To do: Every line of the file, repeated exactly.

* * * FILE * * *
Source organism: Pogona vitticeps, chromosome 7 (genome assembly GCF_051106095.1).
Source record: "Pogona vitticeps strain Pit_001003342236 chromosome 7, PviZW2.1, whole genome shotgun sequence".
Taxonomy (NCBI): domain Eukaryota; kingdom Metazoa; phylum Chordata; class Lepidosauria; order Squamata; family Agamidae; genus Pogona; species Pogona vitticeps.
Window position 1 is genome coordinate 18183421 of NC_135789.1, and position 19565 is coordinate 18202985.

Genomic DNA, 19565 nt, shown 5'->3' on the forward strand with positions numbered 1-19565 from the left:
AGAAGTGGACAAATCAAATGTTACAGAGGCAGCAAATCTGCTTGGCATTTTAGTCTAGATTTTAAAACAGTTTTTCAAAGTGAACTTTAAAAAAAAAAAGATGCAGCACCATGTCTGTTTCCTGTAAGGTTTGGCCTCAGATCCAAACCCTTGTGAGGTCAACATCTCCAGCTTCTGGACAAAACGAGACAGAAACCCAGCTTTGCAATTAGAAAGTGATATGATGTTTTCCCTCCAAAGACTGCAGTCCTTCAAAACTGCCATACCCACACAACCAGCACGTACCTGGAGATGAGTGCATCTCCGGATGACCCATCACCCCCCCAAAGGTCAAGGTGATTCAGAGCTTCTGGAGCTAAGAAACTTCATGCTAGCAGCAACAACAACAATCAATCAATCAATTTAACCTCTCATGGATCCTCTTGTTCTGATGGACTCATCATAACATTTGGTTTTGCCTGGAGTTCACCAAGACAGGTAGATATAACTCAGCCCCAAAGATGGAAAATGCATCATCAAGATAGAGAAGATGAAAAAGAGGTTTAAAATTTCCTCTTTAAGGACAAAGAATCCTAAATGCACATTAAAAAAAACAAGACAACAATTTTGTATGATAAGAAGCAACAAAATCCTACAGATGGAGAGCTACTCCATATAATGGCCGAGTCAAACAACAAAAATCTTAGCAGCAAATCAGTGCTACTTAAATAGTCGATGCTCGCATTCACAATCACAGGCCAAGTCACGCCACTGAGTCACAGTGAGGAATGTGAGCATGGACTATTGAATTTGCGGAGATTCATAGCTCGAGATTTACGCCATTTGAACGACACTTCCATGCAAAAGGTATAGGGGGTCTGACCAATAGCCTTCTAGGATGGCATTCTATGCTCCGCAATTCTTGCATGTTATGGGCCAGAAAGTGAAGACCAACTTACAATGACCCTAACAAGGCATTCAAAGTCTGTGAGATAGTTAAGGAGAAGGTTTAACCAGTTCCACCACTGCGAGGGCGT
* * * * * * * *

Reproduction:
Source organism: Pogona vitticeps, chromosome 7 (genome assembly GCF_051106095.1).
Source record: "Pogona vitticeps strain Pit_001003342236 chromosome 7, PviZW2.1, whole genome shotgun sequence".
Taxonomy (NCBI): domain Eukaryota; kingdom Metazoa; phylum Chordata; class Lepidosauria; order Squamata; family Agamidae; genus Pogona; species Pogona vitticeps.
Window position 1 is genome coordinate 18183421 of NC_135789.1, and position 19565 is coordinate 18202985.

Genomic DNA, 19565 nt, shown 5'->3' on the forward strand with positions numbered 1-19565 from the left:
AGAAGTGGACAAATCAAATGTTACAGAGGCAGCAAATCTGCTTGGCATTTTAGTCTAGATTTTAAAACAGTTTTTCAAAGTGAACTTTAAAAAAAAAAAGATGCAGCACCATGTCTGTTTCCTGTAAGGTTTGGCCTCAGATCCAAACCCTTGTGAGGTCAACATCTCCAGCTTCTGGACAAAACGAGACAGAAACCCAGCTTTGCAATTAGAAAGTGATATGATGTTTTCCCTCCAAAGACTGCAGTCCTTCAAAACTGCCATACCCACACAACCAGCACGTACCTGGAGATGAGTGCATCTCCGGATGACCCATCACCCCCCCAAAGGTCAAGGTGATTCAGAGCTTCTGGAGCTAAGAAACTTCATGCTAGCAGCAACAACAACAATCAATCAATCAATTTAACCTCTCATGGATCCTCTTGTTCTGATGGACTCATCATAACATTTGGTTTTGCCTGGAGTTCACCAAGACAGGTAGATATAACTCAGCCCCAAAGATGGAAAATGCATCATCAAGATAGAGAAGATGAAAAAGAGGTTTAAAATTTCCTCTTTAAGGACAAAGAATCCTAAATGCACATTAAAAAAAACAAGACAACAATTTTGTATGATAAGAAGCAACAAAATCCTACAGATGGAGAGCTACTCCATATAATGGCCGAGTCAAACAACAAAAATCTTAGCAGCAAATCAGTGCTACTTAAATAGTCGATGCTCGCATTCACAATCACAGGCCAAGTCACGCCACTGAGTCACAGTGAGGAATGTGAGCATGGACTATTGAATTTGCGGAGATTCATAGCTCGAGATTTACGCCATTTGAACGACACTTCCATGCAAAAGGTATAGGGGGTCTGACCAATAGCCTTCTAGGATGGCATTCTATGCTCCGCAATTCTTGCATGTTATGGGCCAGAAAGTGAAGACCAACTTACAATGACCCTAACAAGGCATTCAAAGTCTGTGAGATAGTTAAGGAGAAGGTTTAACCAGTTCCACCACTGCGAGGGCGT